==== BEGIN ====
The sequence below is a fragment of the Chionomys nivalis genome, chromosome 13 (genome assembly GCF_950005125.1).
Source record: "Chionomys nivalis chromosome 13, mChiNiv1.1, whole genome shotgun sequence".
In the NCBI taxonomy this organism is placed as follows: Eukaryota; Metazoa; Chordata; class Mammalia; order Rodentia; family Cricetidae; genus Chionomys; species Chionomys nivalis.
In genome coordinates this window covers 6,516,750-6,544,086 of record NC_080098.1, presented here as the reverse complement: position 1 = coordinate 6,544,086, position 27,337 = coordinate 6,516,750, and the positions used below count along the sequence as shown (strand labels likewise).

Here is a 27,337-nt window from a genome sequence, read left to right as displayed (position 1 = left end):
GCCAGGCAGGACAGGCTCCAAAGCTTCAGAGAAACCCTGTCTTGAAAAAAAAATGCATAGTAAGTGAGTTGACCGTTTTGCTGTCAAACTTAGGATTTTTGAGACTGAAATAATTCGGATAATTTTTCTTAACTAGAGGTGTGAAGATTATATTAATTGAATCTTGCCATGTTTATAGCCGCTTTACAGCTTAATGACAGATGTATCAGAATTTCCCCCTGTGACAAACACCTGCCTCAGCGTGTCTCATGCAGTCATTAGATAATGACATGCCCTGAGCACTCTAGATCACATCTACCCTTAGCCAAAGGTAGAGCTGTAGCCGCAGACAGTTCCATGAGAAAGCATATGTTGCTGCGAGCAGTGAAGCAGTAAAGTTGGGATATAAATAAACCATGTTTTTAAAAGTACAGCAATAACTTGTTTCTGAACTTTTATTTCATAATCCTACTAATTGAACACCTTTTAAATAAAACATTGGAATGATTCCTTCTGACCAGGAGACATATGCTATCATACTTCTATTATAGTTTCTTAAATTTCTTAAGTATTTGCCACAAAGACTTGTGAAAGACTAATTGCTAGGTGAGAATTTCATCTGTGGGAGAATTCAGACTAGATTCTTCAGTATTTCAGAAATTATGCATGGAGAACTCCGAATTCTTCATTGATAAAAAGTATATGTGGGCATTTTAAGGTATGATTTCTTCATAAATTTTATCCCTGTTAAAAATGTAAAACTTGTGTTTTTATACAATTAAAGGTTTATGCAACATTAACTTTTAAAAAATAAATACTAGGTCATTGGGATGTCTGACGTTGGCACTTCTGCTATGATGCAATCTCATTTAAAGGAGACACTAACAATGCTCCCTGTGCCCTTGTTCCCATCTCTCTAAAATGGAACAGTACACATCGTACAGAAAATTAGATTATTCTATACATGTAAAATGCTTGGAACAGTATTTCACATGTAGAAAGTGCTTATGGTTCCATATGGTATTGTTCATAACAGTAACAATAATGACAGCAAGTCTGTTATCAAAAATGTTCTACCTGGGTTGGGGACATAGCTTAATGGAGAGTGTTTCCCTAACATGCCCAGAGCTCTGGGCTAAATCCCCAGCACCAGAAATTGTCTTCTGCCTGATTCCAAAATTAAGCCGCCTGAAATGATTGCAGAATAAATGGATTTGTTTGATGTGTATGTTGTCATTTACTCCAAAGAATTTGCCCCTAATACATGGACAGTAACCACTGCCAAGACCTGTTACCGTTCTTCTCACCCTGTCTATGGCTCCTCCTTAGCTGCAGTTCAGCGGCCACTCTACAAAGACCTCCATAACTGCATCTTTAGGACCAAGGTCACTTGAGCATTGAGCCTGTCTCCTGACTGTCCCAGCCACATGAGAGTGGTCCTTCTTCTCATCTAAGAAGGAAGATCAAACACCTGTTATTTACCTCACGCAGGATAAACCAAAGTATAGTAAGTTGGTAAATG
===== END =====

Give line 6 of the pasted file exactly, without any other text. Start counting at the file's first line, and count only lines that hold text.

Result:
GCCAGGCAGGACAGGCTCCAAAGCTTCAGAGAAACCCTGTCTTGAAAAAAAAATGCATAGTAAGTGAGTTGACCGTTTTGCTGTCAAACTTAGGATTTTTGAGACTGAAATAATTCGGATAATTTTTCTTAACTAGAGGTGTGAAGATTATATTAATTGAATCTTGCCATGTTTATAGCCGCTTTACAGCTTAATGACAGATGTATCAGAATTTCCCCCTGTGACAAACACCTGCCTCAGCGTGTCTCATGCAGTCATTAGATAATGACATGCCCTGAGCACTCTAGATCACATCTACCCTTAGCCAAAGGTAGAGCTGTAGCCGCAGACAGTTCCATGAGAAAGCATATGTTGCTGCGAGCAGTGAAGCAGTAAAGTTGGGATATAAATAAACCATGTTTTTAAAAGTACAGCAATAACTTGTTTCTGAACTTTTATTTCATAATCCTACTAATTGAACACCTTTTAAATAAAACATTGGAATGATTCCTTCTGACCAGGAGACATATGCTATCATACTTCTATTATAGTTTCTTAAATTTCTTAAGTATTTGCCACAAAGACTTGTGAAAGACTAATTGCTAGGTGAGAATTTCATCTGTGGGAGAATTCAGACTAGATTCTTCAGTATTTCAGAAATTATGCATGGAGAACTCCGAATTCTTCATTGATAAAAAGTATATGTGGGCATTTTAAGGTATGATTTCTTCATAAATTTTATCCCTGTTAAAAATGTAAAACTTGTGTTTTTATACAATTAAAGGTTTATGCAACATTAACTTTTAAAAAATAAATACTAGGTCATTGGGATGTCTGACGTTGGCACTTCTGCTATGATGCAATCTCATTTAAAGGAGACACTAACAATGCTCCCTGTGCCCTTGTTCCCATCTCTCTAAAATGGAACAGTACACATCGTACAGAAAATTAGATTATTCTATACATGTAAAATGCTTGGAACAGTATTTCACATGTAGAAAGTGCTTATGGTTCCATATGGTATTGTTCATAACAGTAACAATAATGACAGCAAGTCTGTTATCAAAAATGTTCTACCTGGGTTGGGGACATAGCTTAATGGAGAGTGTTTCCCTAACATGCCCAGAGCTCTGGGCTAAATCCCCAGCACCAGAAATTGTCTTCTGCCTGATTCCAAAATTAAGCCGCCTGAAATGATTGCAGAATAAATGGATTTGTTTGATGTGTATGTTGTCATTTACTCCAAAGAATTTGCCCCTAATACATGGACAGTAACCACTGCCAAGACCTGTTACCGTTCTTCTCACCCTGTCTATGGCTCCTCCTTAGCTGCAGTTCAGCGGCCACTCTACAAAGACCTCCATAACTGCATCTTTAGGACCAAGGTCACTTGAGCATTGAGCCTGTCTCCTGACTGTCCCAGCCACATGAGAGTGGTCCTTCTTCTCATCTAAGAAGGAAGATCAAACACCTGTTATTTACCTCACGCAGGATAAACCAAAGTATAGTAAGTTGGTAAATG